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Monday, August 8, 2011

Book Review: Sarah's Key

First and foremost, I must thank author Tatiana de Rosnay, who educated me on the despicable Vel d'Hiv event.  Like the characters in the book, I had no idea this happened.  In July of 1942, French police and French buses - not German - rounded up thousands of Jews in Paris while French citizens turned a blind eye.  As the book points out, you can not begin to understand how you would act when actually in the situation, but it is hard to believe that such horrible acts were carried out by the French.

My Mom had brought me this book about two years ago, but I never got around to reading it.  Truthfully, I never even read the back cover so I did not even know what it was about.  Even after a couple other people recommended it, the book remained on the shelf until I heard the movie was coming out.  I was reading the New York Times three weeks ago and saw an ad for the movie when I realized what the plot was.  "Wow," I thought.  "That's not at all what I thought it was about.  I should probably get on that."  I quick finished the book I was reading so I could get through Sarah's Key before seeing the movie yesterday.  I thought the film was well done but missed the complexities of some of the characters.  I felt Bertrand was not properly developed and Edouard seemed more like an afterthought, while I had found his character to be the most interesting in the novel.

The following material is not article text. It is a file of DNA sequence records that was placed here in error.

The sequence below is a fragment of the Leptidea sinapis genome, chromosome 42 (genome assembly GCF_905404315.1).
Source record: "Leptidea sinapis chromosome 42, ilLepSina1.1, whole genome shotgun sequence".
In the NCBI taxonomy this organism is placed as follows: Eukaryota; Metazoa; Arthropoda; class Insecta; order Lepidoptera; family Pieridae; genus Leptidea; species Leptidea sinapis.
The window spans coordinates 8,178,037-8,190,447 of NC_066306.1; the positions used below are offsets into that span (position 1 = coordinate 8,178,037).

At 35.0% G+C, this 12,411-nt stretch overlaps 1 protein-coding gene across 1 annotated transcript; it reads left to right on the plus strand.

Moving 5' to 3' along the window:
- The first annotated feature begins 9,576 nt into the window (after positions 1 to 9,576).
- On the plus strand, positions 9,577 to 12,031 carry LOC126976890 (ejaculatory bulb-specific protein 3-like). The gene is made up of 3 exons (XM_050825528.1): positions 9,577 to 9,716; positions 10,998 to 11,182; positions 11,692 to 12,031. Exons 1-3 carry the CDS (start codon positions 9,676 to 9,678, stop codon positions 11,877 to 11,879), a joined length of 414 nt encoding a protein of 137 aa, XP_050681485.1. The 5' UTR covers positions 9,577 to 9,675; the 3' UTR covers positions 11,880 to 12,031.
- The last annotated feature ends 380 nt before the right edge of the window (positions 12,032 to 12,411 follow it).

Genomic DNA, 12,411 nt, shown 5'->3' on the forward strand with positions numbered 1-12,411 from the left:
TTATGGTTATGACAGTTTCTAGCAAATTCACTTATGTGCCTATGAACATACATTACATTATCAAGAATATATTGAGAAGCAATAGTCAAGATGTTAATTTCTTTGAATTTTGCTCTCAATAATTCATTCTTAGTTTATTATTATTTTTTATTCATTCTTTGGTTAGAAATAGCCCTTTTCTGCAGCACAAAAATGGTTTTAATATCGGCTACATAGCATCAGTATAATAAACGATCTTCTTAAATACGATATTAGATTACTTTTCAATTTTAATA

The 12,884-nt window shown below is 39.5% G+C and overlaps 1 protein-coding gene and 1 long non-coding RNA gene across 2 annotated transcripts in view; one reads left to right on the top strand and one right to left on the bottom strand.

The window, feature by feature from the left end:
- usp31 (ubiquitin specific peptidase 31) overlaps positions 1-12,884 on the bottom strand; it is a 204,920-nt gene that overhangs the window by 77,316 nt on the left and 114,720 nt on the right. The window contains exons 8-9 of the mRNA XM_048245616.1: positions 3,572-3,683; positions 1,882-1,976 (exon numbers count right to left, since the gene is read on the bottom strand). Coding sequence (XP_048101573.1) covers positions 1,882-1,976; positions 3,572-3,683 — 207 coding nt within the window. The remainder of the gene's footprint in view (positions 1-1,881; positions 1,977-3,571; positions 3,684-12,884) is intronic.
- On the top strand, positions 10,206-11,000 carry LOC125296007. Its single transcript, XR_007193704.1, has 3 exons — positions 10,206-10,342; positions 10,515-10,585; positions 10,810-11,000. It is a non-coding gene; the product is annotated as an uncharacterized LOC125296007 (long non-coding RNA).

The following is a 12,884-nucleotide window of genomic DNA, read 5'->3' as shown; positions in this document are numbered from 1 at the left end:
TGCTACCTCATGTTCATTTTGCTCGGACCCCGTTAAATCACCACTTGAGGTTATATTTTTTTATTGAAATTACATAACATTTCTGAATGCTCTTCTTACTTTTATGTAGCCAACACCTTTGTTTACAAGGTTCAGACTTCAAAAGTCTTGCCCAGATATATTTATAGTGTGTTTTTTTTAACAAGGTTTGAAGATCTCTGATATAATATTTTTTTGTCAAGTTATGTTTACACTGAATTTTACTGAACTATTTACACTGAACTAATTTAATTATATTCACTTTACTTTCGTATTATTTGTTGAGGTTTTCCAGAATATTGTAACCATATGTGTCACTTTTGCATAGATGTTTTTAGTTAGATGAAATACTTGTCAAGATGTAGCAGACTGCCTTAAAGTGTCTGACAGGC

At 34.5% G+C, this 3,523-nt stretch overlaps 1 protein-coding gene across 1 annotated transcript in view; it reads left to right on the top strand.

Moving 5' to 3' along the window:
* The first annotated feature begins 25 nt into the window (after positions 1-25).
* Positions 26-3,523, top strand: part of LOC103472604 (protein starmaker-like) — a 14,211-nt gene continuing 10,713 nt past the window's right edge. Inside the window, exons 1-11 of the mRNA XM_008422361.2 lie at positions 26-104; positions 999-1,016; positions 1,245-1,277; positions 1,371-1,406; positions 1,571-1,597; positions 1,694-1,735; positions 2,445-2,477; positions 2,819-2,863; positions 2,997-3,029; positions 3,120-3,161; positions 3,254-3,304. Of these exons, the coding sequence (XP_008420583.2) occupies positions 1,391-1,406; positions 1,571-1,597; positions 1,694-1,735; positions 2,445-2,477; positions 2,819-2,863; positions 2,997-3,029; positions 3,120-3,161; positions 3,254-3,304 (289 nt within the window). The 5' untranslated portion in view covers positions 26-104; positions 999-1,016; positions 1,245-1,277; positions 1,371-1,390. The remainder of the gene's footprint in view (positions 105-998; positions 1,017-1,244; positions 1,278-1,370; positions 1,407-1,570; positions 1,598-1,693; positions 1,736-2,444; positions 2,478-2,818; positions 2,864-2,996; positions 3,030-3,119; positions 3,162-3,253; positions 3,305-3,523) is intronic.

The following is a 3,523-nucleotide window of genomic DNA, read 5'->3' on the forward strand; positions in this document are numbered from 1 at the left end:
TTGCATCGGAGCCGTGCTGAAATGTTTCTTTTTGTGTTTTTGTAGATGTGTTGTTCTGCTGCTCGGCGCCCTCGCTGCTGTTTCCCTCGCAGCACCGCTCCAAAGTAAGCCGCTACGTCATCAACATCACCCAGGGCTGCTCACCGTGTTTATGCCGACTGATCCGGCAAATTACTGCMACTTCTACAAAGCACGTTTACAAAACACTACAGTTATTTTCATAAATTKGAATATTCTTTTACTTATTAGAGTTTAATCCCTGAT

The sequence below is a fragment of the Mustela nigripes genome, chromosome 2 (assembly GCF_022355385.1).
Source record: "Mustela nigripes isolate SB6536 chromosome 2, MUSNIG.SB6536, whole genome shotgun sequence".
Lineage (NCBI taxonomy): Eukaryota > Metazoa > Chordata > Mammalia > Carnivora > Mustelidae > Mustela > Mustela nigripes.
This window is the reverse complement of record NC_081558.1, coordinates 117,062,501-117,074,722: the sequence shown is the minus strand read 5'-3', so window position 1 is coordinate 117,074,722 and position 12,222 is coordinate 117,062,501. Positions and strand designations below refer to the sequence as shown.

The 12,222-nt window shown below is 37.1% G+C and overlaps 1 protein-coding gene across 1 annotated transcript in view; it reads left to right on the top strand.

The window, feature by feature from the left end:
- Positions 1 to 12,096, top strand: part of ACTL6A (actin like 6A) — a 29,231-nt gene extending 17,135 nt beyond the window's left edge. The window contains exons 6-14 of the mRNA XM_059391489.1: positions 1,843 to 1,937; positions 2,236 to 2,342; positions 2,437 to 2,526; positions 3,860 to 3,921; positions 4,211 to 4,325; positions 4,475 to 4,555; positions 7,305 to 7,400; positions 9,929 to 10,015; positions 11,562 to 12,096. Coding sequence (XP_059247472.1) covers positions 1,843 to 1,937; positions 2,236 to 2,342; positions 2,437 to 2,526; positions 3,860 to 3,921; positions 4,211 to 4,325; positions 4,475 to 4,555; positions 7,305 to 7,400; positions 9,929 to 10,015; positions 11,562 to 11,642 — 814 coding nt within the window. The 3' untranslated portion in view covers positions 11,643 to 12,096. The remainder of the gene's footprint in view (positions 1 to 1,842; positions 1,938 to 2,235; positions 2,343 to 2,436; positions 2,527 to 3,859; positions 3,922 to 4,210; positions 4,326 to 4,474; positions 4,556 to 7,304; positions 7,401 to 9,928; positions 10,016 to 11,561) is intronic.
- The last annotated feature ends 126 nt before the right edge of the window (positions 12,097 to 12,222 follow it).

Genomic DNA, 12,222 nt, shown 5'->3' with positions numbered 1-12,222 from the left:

This work of historical fiction alternates between 1942 and modern day.  In 1942, little Sarah is desperately trying to get back to her little brother whom she hid in a secret cabinet before being driven out of her apartment.  In 2002, Julia Jarmond is researching the Vel d'Hiv and learning of her family's own connection to the event.  60 years later, Sarah's story connects her to many people who are damaged upon learning the truth as the story unfolds.  While this damage is irreparable, the characters seem to eventually receive peace of mind.  It may be fiction, but that doesn't mean it should be wrapped up in a pretty bow at the end.  The Holocaust was horrific and if we were all totally fine at the end, we would forget.  And we must never forget.

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